Lush green native pastures, blooming wildflowers and yucca cactus flourish on the rolling hills of the Mortenson Ranch north of Fort Pierre. A tranquil, winding stream flows through the middle of one of the sections of the ranch, framing an idyllic setting for raising cattle.
Last week, our South Dakota Ag and Rural Leadership class visited the Mortenson ranch. Todd, the owner along with his brothers, is one of our classmates. We spent an afternoon learning about life in the center of the state and the focus on holistic ranch management.
The primary goal of the family has been to return the land to its condition prior to white settlement while maintaining a profitable cattle ranch operation.
Standing on one of the high points, to the east we could see the Oahe River filled to the brim. To the north, the Cheyenne River overflowed its bank, covering many acres of what would be pasture for the Mortensons. Todd and his wife, Deb, live near Foster Creek, a smaller stream. Their sons, Quint and Jack, have been involved in the operation, too.
We took pickups cross country to look at some of the areas, including a place where “cannonballs” came down Foster Creek. Todd described these anomalies as starting out as a rock that becomes covered with gumbo, picking up grass, dirt and other debris as it comes down the creek, and is eventually deposited at the outlet. Some of these grow to a couple feet across.
Grasses were lush. Todd said that he’s never seen it look so good. The area generally gets about 11 inches of rain in a year; this year it’s been closer to 25. The flora has responded. Todd told us, “This area is like a Serta mattress for the cows.”
In the 1980s, Todd learned about holistic management that moves cattle across the land similar to the movement of buffalo herds. In the spring, the herds graze on grasses in riparian areas while stamping seeds into the ground to help establish trees and grasses. In summer, the cattle are moved to the uplands. In the 1990s, researchers observed a substantial increase in native tree and shrub species along the ranch’s streams, as well as an impressive increase in wildlife populations. In addition, the Mortensons’ efforts have led to a significant decrease in sediment flowing through creeks on the ranch.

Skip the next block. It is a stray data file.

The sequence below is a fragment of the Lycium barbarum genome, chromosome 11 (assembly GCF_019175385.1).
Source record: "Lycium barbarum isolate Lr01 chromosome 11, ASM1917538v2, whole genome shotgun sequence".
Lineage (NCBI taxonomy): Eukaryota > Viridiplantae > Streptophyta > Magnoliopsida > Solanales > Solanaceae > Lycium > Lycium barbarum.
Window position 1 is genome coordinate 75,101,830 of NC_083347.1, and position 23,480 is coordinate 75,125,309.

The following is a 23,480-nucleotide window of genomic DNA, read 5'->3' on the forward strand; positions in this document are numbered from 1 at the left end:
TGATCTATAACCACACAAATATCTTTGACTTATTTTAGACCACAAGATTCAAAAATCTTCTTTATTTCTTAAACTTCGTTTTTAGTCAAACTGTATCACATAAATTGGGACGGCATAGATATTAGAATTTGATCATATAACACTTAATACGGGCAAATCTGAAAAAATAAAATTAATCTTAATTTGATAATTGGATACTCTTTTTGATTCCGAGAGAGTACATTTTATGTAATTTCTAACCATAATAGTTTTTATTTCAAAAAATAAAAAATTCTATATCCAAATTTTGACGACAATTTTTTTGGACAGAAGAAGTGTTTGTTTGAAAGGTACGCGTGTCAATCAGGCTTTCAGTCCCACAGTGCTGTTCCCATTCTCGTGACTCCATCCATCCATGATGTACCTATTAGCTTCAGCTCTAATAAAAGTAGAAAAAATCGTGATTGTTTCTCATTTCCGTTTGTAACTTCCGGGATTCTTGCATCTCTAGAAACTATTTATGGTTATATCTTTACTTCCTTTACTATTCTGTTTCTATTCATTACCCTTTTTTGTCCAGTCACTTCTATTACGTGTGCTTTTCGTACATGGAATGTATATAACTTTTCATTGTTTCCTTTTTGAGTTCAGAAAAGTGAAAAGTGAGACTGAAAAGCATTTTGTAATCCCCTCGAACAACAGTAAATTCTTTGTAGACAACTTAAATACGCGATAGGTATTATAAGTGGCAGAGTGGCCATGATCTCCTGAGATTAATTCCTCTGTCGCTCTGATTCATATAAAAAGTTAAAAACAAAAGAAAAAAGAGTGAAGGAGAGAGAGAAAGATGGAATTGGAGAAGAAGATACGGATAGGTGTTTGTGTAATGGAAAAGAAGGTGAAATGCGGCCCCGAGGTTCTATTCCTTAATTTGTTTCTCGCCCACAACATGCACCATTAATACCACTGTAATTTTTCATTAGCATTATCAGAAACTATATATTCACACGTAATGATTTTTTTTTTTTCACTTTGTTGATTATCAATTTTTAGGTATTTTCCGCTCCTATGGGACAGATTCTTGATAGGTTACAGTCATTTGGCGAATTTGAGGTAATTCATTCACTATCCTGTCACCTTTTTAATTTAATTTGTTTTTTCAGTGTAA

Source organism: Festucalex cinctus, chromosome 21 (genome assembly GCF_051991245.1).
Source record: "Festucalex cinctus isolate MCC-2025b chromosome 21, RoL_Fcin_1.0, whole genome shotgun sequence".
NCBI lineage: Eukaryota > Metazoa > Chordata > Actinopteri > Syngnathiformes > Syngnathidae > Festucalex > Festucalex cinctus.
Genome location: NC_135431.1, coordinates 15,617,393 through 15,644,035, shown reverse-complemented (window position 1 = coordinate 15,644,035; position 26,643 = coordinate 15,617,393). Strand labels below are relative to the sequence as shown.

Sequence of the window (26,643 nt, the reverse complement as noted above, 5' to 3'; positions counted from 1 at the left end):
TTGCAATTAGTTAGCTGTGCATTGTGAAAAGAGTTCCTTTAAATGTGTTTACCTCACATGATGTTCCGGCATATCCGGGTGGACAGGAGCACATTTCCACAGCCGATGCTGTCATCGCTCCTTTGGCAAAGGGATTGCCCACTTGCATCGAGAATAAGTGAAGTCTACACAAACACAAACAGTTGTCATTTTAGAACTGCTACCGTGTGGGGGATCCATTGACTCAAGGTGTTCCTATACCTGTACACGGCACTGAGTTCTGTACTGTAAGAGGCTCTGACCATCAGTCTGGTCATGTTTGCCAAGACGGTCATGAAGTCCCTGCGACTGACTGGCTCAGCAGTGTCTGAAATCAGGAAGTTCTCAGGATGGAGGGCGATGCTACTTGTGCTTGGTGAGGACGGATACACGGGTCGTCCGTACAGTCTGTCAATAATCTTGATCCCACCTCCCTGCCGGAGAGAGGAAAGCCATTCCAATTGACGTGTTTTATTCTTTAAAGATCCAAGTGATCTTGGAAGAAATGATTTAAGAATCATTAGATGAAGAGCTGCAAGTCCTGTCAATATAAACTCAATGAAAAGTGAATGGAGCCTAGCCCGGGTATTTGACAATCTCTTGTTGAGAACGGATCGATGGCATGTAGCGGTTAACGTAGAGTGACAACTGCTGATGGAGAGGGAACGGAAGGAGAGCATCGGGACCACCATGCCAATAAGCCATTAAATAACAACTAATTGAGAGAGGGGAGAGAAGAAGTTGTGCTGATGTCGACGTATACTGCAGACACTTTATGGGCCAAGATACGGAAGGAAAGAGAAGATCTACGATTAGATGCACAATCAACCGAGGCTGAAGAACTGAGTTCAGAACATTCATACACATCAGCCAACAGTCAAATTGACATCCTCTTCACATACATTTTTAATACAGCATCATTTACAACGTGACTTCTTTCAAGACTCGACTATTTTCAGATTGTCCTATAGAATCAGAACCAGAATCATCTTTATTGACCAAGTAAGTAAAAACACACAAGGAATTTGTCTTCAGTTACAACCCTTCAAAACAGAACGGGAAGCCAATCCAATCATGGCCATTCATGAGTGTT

The Mortensons believe that plants produce more forage when about half the leaf material is left to grow.
Clarence Mortenson, Todd’s dad, is quoted in a publication as saying, “I started planting trees in 1950, hand-planting them down the length of Todd’s draw. In 1962, a very dry summer destroyed them all. I realized that without restoring the water table under the riparian area, tree planting was a futile effort.”
A series of relatively small dams were created to hold silt, yet leak enough water to flow during dry times. This work has resulted in trees and shrubs lining the draw. The natural areas provide areas for the cattle to go during storms and a cool shelter during hot days
It’s clear to see that the Mortenson ranch should be chosen for this year’s Leopold Conservation Award. It will be presented at the South Dakota Cattlemen’s Association’s Annual Convention on December 7 in Pierre.
Work well done!